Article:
“It will also be backed up by Iranian rockets which are being upgraded with new, highly accurate guidance systems,” added Gold. “Defeating this emerging threat to the Middle East requires U.S. leadership at the macro level, as exemplified by the steps that President Trump has taken, backed by the measures being adopted by Israel and America’s Sunni Arab allies.”

Trump said last week that he does not believe pulling U.S. forces out of Syria would endanger Israel.

“Well, I don’t see it. I spoke with Bibi [Netanyahu],” he said. “I told Bibi. And, you know, we give Israel $4.5 billion a year. And they’re doing very well defending themselves, if you take a look … So that’s the way it is.”

U.S. President Donald Trump meets with Israeli Prime Minister Benjamin Netanyahu at the United Nations headquarters in New York on Sept. 26, 2018. Photo by Avi Ohayon/GPO.

However, the American Enterprise Institute’s Michael Rubin gave Trump anything but the benefit of the doubt on Syria.

“Trump sees a three-dimensional world in two dimensions,” he said. “He doesn’t seem to understand the second-order effects of his actions nor does he understand that when ideology motivates foes, simply withdrawing cannot end conflict but instead just brings it closer.”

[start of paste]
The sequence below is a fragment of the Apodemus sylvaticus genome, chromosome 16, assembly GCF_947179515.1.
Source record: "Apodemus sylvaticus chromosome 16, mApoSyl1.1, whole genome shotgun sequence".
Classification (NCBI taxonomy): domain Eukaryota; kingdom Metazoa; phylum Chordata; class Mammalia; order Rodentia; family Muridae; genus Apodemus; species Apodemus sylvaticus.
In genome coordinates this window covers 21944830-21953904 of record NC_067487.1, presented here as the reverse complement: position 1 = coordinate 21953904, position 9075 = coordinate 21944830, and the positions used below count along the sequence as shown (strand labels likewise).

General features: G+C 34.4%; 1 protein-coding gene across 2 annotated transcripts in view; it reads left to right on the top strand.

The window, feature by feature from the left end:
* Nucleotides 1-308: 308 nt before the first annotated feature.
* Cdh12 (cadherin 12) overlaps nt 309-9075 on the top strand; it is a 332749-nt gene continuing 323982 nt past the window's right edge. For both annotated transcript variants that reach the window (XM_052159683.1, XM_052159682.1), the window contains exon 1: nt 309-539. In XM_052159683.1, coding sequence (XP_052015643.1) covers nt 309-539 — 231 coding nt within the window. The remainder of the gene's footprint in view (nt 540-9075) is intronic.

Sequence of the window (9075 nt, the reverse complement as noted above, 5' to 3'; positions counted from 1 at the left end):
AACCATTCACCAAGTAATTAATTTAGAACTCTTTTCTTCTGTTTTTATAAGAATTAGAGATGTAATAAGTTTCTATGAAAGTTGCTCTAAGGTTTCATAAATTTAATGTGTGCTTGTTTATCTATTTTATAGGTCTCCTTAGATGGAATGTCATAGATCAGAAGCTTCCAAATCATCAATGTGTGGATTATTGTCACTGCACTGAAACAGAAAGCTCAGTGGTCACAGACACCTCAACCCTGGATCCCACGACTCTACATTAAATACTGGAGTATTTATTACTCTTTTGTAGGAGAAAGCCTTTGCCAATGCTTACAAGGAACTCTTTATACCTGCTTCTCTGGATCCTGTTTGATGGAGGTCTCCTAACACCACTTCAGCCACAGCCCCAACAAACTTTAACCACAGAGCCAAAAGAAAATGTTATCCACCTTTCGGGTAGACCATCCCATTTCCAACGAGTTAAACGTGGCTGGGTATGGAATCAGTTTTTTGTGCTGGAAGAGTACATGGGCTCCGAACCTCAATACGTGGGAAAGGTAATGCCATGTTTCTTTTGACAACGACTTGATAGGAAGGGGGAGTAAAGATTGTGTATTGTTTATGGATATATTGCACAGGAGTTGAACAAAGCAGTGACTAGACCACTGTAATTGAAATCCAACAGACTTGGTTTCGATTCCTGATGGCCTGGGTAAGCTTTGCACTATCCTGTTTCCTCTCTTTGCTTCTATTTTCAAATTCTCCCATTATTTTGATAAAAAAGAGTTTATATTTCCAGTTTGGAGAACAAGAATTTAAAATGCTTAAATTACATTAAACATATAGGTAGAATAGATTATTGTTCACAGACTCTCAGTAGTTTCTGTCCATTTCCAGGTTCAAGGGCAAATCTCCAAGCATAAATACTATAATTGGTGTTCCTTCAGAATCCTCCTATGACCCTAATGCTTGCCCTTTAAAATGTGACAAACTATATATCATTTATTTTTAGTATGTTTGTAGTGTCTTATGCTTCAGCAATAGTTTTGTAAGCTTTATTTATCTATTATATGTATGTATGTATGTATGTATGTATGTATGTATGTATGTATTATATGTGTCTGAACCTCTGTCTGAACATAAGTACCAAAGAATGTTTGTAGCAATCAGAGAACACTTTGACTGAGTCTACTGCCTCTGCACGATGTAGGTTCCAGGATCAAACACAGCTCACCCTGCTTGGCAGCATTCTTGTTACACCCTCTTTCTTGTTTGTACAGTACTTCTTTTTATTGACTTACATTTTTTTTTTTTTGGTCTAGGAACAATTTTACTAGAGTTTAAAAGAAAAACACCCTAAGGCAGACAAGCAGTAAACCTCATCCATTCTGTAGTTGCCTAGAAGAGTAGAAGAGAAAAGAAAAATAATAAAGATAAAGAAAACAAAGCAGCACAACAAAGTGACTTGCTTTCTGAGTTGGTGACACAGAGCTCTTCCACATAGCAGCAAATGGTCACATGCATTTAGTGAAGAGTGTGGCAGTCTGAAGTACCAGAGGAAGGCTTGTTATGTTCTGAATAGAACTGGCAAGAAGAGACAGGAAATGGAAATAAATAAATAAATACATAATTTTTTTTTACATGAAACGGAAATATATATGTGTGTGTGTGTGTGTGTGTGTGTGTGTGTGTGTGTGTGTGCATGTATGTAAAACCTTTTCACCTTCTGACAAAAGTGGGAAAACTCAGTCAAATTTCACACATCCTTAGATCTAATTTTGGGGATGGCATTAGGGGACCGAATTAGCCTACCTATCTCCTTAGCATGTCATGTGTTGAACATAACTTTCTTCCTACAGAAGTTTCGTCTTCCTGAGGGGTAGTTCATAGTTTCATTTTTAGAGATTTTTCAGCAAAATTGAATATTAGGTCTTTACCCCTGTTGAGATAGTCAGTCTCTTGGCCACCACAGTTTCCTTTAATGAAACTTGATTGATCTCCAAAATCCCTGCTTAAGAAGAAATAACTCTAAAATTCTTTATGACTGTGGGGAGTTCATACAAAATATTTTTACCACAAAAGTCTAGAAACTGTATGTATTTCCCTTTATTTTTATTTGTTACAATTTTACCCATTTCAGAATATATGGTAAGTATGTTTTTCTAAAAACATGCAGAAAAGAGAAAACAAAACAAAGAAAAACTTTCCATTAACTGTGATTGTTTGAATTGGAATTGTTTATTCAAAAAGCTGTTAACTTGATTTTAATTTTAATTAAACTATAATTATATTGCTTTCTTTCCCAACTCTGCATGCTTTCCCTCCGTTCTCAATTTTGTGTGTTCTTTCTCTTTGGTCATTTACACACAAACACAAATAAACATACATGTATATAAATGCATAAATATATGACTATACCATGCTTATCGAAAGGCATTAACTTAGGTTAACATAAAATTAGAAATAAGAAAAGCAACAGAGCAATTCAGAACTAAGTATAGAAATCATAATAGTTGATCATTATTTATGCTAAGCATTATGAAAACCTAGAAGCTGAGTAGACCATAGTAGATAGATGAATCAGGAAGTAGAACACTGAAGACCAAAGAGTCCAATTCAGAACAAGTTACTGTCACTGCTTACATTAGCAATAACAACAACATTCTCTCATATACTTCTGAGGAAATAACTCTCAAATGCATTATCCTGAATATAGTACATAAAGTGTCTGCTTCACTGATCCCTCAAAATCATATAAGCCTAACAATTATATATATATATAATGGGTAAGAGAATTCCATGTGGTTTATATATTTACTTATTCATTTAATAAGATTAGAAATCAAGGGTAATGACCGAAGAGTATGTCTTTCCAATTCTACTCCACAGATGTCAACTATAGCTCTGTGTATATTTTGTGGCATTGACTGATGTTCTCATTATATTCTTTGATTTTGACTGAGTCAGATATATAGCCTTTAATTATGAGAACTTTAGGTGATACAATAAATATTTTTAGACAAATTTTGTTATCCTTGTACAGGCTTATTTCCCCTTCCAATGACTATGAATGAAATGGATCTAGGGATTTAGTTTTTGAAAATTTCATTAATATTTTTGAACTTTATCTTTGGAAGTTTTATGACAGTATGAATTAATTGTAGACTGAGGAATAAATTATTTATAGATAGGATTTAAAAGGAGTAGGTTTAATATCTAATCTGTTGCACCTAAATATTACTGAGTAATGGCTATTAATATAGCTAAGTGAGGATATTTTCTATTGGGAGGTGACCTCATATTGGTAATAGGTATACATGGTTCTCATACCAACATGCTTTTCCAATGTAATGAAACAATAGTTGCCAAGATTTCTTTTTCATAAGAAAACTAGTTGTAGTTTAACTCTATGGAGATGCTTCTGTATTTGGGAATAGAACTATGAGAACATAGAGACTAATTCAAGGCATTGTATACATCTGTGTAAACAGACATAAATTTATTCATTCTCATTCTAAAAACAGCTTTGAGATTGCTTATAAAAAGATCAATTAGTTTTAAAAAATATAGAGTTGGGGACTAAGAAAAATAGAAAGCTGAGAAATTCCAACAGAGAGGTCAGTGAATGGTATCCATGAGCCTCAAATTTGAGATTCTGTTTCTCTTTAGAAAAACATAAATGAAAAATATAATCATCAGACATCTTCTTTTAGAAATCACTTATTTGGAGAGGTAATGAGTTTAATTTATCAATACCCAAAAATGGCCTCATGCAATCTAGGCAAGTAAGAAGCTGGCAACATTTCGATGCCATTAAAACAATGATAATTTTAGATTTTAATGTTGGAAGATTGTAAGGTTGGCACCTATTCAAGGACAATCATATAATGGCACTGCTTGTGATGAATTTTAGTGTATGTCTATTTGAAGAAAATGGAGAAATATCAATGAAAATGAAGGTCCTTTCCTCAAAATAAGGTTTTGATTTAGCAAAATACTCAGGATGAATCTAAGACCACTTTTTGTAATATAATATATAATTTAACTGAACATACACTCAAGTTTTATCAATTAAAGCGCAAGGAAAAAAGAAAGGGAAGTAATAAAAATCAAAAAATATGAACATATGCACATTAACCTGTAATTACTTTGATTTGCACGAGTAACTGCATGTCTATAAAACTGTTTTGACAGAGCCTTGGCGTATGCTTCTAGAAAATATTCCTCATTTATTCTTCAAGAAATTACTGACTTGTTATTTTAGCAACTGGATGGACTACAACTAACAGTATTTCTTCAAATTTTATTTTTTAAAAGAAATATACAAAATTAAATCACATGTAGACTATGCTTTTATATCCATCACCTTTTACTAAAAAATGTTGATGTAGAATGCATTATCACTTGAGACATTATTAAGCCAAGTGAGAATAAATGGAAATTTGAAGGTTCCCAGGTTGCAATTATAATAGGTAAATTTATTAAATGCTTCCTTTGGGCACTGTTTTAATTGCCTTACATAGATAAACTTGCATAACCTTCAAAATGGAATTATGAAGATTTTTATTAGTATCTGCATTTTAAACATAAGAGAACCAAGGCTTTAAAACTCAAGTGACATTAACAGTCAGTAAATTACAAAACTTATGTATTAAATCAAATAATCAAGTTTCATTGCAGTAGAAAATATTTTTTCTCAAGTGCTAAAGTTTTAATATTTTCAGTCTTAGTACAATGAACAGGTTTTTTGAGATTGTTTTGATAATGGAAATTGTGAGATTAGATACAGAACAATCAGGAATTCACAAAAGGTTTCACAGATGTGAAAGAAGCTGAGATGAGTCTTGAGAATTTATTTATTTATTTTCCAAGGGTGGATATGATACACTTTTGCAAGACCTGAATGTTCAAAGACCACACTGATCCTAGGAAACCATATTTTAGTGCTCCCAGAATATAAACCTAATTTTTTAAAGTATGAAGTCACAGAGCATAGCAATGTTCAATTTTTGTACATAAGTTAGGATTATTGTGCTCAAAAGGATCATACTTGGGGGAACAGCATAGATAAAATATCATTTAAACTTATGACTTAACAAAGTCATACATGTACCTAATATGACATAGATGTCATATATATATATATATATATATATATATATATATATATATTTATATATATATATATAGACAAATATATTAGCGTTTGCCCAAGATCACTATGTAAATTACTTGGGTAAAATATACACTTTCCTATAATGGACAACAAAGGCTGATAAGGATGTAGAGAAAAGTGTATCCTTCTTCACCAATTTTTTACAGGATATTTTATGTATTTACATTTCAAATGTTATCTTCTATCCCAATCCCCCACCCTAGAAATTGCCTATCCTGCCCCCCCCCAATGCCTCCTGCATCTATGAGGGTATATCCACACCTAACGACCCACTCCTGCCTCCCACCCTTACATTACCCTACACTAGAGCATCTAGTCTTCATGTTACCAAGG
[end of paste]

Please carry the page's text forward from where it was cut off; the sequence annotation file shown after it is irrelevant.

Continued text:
“Trump’s closest national security advisors, [U.S. National Security Advisor John] Bolton and Pompeo, certainly see how disastrous such a move would be and will seek to slow down the withdrawal if not reverse it,” he continued.

According to a report in The Washington Post, Bolton and Pompeo drafted a plan late last fall regarding an expanded U.S. mission in Syria to counter Iran. This memo committed the United States to a “longer-term presence in Syria that included goals of an enduring defeat of the Islamic State, a political transition and the expulsion of Iran.”

However, Trump never signed the memo and had told aides for months that he wanted out of Syria.